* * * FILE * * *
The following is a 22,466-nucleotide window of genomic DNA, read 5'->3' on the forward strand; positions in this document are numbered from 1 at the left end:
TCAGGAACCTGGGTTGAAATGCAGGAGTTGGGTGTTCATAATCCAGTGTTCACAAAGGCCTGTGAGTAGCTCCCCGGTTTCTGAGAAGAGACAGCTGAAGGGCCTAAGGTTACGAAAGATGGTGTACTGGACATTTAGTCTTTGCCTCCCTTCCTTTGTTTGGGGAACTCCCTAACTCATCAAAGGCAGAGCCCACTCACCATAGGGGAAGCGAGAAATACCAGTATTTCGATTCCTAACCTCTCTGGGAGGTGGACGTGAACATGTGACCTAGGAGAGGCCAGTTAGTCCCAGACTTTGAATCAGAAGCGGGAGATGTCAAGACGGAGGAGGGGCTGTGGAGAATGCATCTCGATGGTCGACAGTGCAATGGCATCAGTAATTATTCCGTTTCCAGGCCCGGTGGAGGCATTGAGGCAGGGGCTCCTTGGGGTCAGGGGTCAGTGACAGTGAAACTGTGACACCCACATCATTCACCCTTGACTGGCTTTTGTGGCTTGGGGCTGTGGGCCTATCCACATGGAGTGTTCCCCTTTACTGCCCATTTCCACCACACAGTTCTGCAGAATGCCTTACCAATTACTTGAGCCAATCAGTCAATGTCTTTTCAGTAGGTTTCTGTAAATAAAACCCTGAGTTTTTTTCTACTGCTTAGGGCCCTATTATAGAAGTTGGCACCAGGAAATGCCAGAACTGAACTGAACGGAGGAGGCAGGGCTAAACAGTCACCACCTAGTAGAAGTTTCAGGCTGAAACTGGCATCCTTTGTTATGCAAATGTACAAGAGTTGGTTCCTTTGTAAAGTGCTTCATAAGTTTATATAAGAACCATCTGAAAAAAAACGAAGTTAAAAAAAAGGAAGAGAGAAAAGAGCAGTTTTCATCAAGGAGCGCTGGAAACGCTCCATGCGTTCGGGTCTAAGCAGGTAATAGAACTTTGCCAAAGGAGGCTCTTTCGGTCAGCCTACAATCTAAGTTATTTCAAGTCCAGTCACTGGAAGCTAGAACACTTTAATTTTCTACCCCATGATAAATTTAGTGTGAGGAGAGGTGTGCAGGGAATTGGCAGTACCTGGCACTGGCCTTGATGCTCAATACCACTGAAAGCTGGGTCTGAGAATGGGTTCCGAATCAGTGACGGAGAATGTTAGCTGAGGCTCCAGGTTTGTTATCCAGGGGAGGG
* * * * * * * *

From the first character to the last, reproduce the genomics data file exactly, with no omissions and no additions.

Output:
The following is a 22,466-nucleotide window of genomic DNA, read 5'->3' on the forward strand; positions in this document are numbered from 1 at the left end:
TCAGGAACCTGGGTTGAAATGCAGGAGTTGGGTGTTCATAATCCAGTGTTCACAAAGGCCTGTGAGTAGCTCCCCGGTTTCTGAGAAGAGACAGCTGAAGGGCCTAAGGTTACGAAAGATGGTGTACTGGACATTTAGTCTTTGCCTCCCTTCCTTTGTTTGGGGAACTCCCTAACTCATCAAAGGCAGAGCCCACTCACCATAGGGGAAGCGAGAAATACCAGTATTTCGATTCCTAACCTCTCTGGGAGGTGGACGTGAACATGTGACCTAGGAGAGGCCAGTTAGTCCCAGACTTTGAATCAGAAGCGGGAGATGTCAAGACGGAGGAGGGGCTGTGGAGAATGCATCTCGATGGTCGACAGTGCAATGGCATCAGTAATTATTCCGTTTCCAGGCCCGGTGGAGGCATTGAGGCAGGGGCTCCTTGGGGTCAGGGGTCAGTGACAGTGAAACTGTGACACCCACATCATTCACCCTTGACTGGCTTTTGTGGCTTGGGGCTGTGGGCCTATCCACATGGAGTGTTCCCCTTTACTGCCCATTTCCACCACACAGTTCTGCAGAATGCCTTACCAATTACTTGAGCCAATCAGTCAATGTCTTTTCAGTAGGTTTCTGTAAATAAAACCCTGAGTTTTTTTCTACTGCTTAGGGCCCTATTATAGAAGTTGGCACCAGGAAATGCCAGAACTGAACTGAACGGAGGAGGCAGGGCTAAACAGTCACCACCTAGTAGAAGTTTCAGGCTGAAACTGGCATCCTTTGTTATGCAAATGTACAAGAGTTGGTTCCTTTGTAAAGTGCTTCATAAGTTTATATAAGAACCATCTGAAAAAAAACGAAGTTAAAAAAAAGGAAGAGAGAAAAGAGCAGTTTTCATCAAGGAGCGCTGGAAACGCTCCATGCGTTCGGGTCTAAGCAGGTAATAGAACTTTGCCAAAGGAGGCTCTTTCGGTCAGCCTACAATCTAAGTTATTTCAAGTCCAGTCACTGGAAGCTAGAACACTTTAATTTTCTACCCCATGATAAATTTAGTGTGAGGAGAGGTGTGCAGGGAATTGGCAGTACCTGGCACTGGCCTTGATGCTCAATACCACTGAAAGCTGGGTCTGAGAATGGGTTCCGAATCAGTGACGGAGAATGTTAGCTGAGGCTCCAGGTTTGTTATCCAGGGGAGGG